Win a copy of The Java Performance Companion this week in the Performance forum!
  • Post Reply
  • Bookmark Topic Watch Topic
  • New Topic

overriding a concrete method by abstract method

 
shakunthala Divakar
Greenhorn
Posts: 13
  • Mark post as helpful
  • send pies
  • Quote
  • Report post to moderator
Hi Javaranchers
The below quetion is from a Mock exam
Which of the following statements is true?

a. An abstract method can not be overridden by an abstract method.
b. An instance method that is not abstract can not be overridden by an abstract method.
c. An abstract method declaration can not include a throws clause.
d. The body of an abstract method is represented by a set of empty brackets.
e. None of the above

Answer Given is e.None of the above.
but i expected b.
And i tried with some code to test


the above shows error at line 1 saying,This metthod requires body instead of ;
Then the anwer given in mock exam is wrong.....am i right???

thanks
Shakunthala Divakar
 
Neha Bhattad
Ranch Hand
Posts: 30
  • Mark post as helpful
  • send pies
  • Quote
  • Report post to moderator
What about option a?
>> a. An abstract method can not be overridden by an abstract method.

I thought that was true. Can someone please explain why not?
 
shakunthala Divakar
Greenhorn
Posts: 13
  • Mark post as helpful
  • send pies
  • Quote
  • Report post to moderator
Hi javaranchers
I am sorry.The code i was trying was wrong.
i have missed abtract modifier for print method.
The statement
An instance method that is not abstract can not be overridden by an abstract method...is right
 
shakunthala Divakar
Greenhorn
Posts: 13
  • Mark post as helpful
  • send pies
  • Quote
  • Report post to moderator
sorry again
The statement is An instance method that is not abstract can not be overridden by an abstract method...is NOT right.
Hi Neha Bhattad ,
i think even option a. is not true so the given anwer in mock exam is right.
Try the below code


Thanks
shakunthala Divakar
 
Neha Bhattad
Ranch Hand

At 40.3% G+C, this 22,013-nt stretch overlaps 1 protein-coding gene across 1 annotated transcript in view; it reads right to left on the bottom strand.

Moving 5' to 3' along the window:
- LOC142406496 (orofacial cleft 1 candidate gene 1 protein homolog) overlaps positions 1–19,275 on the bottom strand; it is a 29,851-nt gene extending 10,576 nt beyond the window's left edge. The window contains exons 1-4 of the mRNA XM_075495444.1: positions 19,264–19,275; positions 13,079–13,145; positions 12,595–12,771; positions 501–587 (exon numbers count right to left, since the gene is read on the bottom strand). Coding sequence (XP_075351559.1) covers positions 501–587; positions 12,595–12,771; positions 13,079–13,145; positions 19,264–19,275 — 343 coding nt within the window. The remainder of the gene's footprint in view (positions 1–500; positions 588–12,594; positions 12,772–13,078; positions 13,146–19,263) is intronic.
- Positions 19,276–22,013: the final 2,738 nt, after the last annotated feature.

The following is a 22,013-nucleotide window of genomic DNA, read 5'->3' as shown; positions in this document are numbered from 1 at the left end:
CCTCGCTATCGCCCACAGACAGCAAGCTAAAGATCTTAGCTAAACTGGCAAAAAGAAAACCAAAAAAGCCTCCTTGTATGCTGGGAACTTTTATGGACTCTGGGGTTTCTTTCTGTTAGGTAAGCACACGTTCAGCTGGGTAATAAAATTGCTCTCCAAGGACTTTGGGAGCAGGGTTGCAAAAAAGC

Posts: 30
  • Mark post as helpful
  • send pies
  • Quote
  • Report post to moderator
Shakunthala,

In your code:


The abstract method in Subclass is the same as the one in the superclass...is it really overridden?? To me it looks like the method is plain inherited.
 
Burkhard Hassel
Ranch Hand
Posts: 1274
  • Mark post as helpful
  • send pies
  • Quote
  • Report post to moderator
Howdy,

yes, it compiles. It even compiles with an annotation:


But is this really an override?


Bu.
 
Satya Maheshwari
Ranch Hand
Posts: 368
  • Mark post as helpful
  • send pies
  • Quote
  • Report post to moderator
Hi Bu

To me method "print" doesn't seem to be overridden as neither of them have an implementation. Hence there is no behavior in the base class "print" which can be overridden in the sub class. My doubt is, if this is not overriding then what it actually is ? Is it something like base and sub classes having same named private methods which is again not a case of overriding.
 
Neha Bhattad
Ranch Hand
Posts: 30
  • Mark post as helpful
  • send pies
  • Quote
  • Report post to moderator
From Sun Java

>> An abstract class can override an abstract method by providing another abstract method declaration.

Consider the case of an abstract method in an interface being overriden by an implementing abstract class.



>>An instance method that is not abstract can be overridden by an abstract method.

 
Neha Bhattad
Ranch Hand
Posts: 30
  • Mark post as helpful
  • send pies
  • Quote
  • Report post to moderator
Forgot to mention the second code:
>> results in a compile-time error because the invocation super.toString() refers to method toString in class Point, which is abstract and therefore cannot be invoked.
 
Neha Bhattad
Ranch Hand
Posts: 30
  • Mark post as helpful
  • send pies
  • Quote
  • Report post to moderator
Hi Bu,

So is that truly an override? Does using the @Override change anything?

Thanks
Neha.
 
  • Post Reply
  • Bookmark Topic Watch Topic
  • New Topic